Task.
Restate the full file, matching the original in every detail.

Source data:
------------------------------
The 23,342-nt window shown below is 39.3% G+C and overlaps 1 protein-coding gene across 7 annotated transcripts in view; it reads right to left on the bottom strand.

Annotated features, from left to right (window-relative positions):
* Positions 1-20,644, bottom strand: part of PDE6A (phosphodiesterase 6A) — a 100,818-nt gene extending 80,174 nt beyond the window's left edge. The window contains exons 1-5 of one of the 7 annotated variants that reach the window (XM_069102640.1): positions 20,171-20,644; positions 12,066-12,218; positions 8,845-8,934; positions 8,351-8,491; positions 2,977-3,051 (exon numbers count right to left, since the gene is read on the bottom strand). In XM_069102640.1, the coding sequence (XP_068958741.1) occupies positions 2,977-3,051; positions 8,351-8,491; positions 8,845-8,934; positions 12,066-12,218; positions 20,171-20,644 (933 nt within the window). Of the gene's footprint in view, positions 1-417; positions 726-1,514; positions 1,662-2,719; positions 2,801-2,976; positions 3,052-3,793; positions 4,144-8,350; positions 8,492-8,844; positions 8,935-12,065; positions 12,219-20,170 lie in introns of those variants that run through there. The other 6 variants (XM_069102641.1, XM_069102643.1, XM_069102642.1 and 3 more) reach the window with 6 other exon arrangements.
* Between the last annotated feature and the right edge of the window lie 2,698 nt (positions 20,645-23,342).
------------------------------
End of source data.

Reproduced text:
The 23,342-nt window shown below is 39.3% G+C and overlaps 1 protein-coding gene across 7 annotated transcripts in view; it reads right to left on the bottom strand.

Annotated features, from left to right (window-relative positions):
* Positions 1-20,644, bottom strand: part of PDE6A (phosphodiesterase 6A) — a 100,818-nt gene extending 80,174 nt beyond the window's left edge. The window contains exons 1-5 of one of the 7 annotated variants that reach the window (XM_069102640.1): positions 20,171-20,644; positions 12,066-12,218; positions 8,845-8,934; positions 8,351-8,491; positions 2,977-3,051 (exon numbers count right to left, since the gene is read on the bottom strand). In XM_069102640.1, the coding sequence (XP_068958741.1) occupies positions 2,977-3,051; positions 8,351-8,491; positions 8,845-8,934; positions 12,066-12,218; positions 20,171-20,644 (933 nt within the window). Of the gene's footprint in view, positions 1-417; positions 726-1,514; positions 1,662-2,719; positions 2,801-2,976; positions 3,052-3,793; positions 4,144-8,350; positions 8,492-8,844; positions 8,935-12,065; positions 12,219-20,170 lie in introns of those variants that run through there. The other 6 variants (XM_069102641.1, XM_069102643.1, XM_069102642.1 and 3 more) reach the window with 6 other exon arrangements.
* Between the last annotated feature and the right edge of the window lie 2,698 nt (positions 20,645-23,342).